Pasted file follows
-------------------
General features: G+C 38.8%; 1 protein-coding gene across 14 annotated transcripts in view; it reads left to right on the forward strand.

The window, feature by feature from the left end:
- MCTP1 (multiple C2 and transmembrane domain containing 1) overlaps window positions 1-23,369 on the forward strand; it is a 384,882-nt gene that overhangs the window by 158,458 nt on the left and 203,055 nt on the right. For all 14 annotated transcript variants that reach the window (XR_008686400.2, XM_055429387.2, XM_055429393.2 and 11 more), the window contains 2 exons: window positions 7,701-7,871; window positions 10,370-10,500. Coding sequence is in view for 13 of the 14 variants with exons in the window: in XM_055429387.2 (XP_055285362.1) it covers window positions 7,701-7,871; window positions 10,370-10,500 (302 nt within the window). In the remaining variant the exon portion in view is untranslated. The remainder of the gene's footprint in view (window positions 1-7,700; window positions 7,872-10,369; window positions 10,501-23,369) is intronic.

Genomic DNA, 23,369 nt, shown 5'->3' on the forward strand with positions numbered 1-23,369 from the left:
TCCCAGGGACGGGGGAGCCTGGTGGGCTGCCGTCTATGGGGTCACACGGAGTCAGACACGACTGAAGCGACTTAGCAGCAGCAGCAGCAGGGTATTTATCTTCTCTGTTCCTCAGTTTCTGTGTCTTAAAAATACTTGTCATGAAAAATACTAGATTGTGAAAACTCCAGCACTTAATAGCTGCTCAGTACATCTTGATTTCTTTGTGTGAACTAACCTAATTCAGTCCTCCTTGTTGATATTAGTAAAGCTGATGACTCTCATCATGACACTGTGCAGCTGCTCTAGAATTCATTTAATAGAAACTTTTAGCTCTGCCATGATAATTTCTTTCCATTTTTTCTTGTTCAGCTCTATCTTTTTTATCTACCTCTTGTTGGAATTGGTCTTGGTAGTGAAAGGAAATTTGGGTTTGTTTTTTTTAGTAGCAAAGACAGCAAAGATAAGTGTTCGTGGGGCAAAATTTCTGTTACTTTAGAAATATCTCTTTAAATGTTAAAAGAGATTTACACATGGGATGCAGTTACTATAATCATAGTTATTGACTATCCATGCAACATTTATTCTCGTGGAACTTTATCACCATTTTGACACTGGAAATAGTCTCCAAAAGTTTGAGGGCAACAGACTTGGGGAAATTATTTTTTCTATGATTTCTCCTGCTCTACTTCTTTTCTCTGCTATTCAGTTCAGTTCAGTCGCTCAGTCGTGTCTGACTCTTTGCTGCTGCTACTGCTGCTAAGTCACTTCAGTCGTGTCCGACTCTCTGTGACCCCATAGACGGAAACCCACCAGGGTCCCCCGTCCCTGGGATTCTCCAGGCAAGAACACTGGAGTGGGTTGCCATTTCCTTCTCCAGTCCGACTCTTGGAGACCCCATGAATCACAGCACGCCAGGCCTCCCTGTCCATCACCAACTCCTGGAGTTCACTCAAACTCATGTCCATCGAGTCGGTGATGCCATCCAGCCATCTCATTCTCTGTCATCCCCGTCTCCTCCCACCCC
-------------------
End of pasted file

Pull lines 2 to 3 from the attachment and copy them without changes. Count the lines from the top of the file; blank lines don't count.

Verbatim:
The window, feature by feature from the left end:
- MCTP1 (multiple C2 and transmembrane domain containing 1) overlaps window positions 1-23,369 on the forward strand; it is a 384,882-nt gene that overhangs the window by 158,458 nt on the left and 203,055 nt on the right. For all 14 annotated transcript variants that reach the window (XR_008686400.2, XM_055429387.2, XM_055429393.2 and 11 more), the window contains 2 exons: window positions 7,701-7,871; window positions 10,370-10,500. Coding sequence is in view for 13 of the 14 variants with exons in the window: in XM_055429387.2 (XP_055285362.1) it covers window positions 7,701-7,871; window positions 10,370-10,500 (302 nt within the window). In the remaining variant the exon portion in view is untranslated. The remainder of the gene's footprint in view (window positions 1-7,700; window positions 7,872-10,369; window positions 10,501-23,369) is intronic.